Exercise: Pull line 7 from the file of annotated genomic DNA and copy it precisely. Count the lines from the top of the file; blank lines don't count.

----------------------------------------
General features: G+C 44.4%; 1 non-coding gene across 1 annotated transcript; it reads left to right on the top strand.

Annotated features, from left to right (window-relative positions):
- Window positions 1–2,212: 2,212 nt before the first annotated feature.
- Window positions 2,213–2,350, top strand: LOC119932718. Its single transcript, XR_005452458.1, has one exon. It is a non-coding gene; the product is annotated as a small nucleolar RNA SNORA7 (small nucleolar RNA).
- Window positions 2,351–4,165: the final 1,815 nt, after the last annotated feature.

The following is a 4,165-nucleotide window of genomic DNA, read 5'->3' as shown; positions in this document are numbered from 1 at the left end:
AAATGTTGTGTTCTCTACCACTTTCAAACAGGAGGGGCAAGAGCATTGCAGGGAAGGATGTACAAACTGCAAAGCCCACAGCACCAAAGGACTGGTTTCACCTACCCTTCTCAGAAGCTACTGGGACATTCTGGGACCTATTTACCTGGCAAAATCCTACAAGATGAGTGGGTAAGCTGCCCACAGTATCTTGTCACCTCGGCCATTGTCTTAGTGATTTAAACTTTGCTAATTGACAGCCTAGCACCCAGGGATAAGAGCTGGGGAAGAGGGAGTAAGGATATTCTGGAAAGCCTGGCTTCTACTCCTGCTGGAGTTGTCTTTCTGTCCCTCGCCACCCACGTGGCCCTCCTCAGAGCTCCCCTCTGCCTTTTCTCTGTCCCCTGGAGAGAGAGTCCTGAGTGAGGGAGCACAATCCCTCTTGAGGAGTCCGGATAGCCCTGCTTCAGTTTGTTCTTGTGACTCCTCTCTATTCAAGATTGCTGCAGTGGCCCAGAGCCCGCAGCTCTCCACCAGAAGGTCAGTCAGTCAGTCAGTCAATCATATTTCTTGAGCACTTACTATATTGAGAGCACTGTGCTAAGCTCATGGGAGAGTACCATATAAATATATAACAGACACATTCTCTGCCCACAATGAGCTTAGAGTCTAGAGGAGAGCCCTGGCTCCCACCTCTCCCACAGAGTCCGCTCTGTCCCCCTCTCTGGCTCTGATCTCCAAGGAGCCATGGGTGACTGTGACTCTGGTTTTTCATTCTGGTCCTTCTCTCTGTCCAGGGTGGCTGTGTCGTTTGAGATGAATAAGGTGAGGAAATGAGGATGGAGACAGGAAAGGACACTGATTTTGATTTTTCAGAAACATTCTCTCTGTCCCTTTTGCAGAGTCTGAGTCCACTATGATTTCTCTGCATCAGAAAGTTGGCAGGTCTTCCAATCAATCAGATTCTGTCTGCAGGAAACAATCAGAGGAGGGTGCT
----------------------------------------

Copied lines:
AAATGTTGTGTTCTCTACCACTTTCAAACAGGAGGGGCAAGAGCATTGCAGGGAAGGATGTACAAACTGCAAAGCCCACAGCACCAAAGGACTGGTTTCACCTACCCTTCTCAGAAGCTACTGGGACATTCTGGGACCTATTTACCTGGCAAAATCCTACAAGATGAGTGGGTAAGCTGCCCACAGTATCTTGTCACCTCGGCCATTGTCTTAGTGATTTAAACTTTGCTAATTGACAGCCTAGCACCCAGGGATAAGAGCTGGGGAAGAGGGAGTAAGGATATTCTGGAAAGCCTGGCTTCTACTCCTGCTGGAGTTGTCTTTCTGTCCCTCGCCACCCACGTGGCCCTCCTCAGAGCTCCCCTCTGCCTTTTCTCTGTCCCCTGGAGAGAGAGTCCTGAGTGAGGGAGCACAATCCCTCTTGAGGAGTCCGGATAGCCCTGCTTCAGTTTGTTCTTGTGACTCCTCTCTATTCAAGATTGCTGCAGTGGCCCAGAGCCCGCAGCTCTCCACCAGAAGGTCAGTCAGTCAGTCAGTCAATCATATTTCTTGAGCACTTACTATATTGAGAGCACTGTGCTAAGCTCATGGGAGAGTACCATATAAATATATAACAGACACATTCTCTGCCCACAATGAGCTTAGAGTCTAGAGGAGAGCCCTGGCTCCCACCTCTCCCACAGAGTCCGCTCTGTCCCCCTCTCTGGCTCTGATCTCCAAGGAGCCATGGGTGACTGTGACTCTGGTTTTTCATTCTGGTCCTTCTCTCTGTCCAGGGTGGCTGTGTCGTTTGAGATGAATAAGGTGAGGAAATGAGGATGGAGACAGGAAAGGACACTGATTTTGATTTTTCAGAAACATTCTCTCTGTCCCTTTTGCAGAGTCTGAGTCCACTATGATTTCTCTGCATCAGAAAGTTGGCAGGTCTTCCAATCAATCAGATTCTGTCTGCAGGAAACAATCAGAGGAGGGTGCT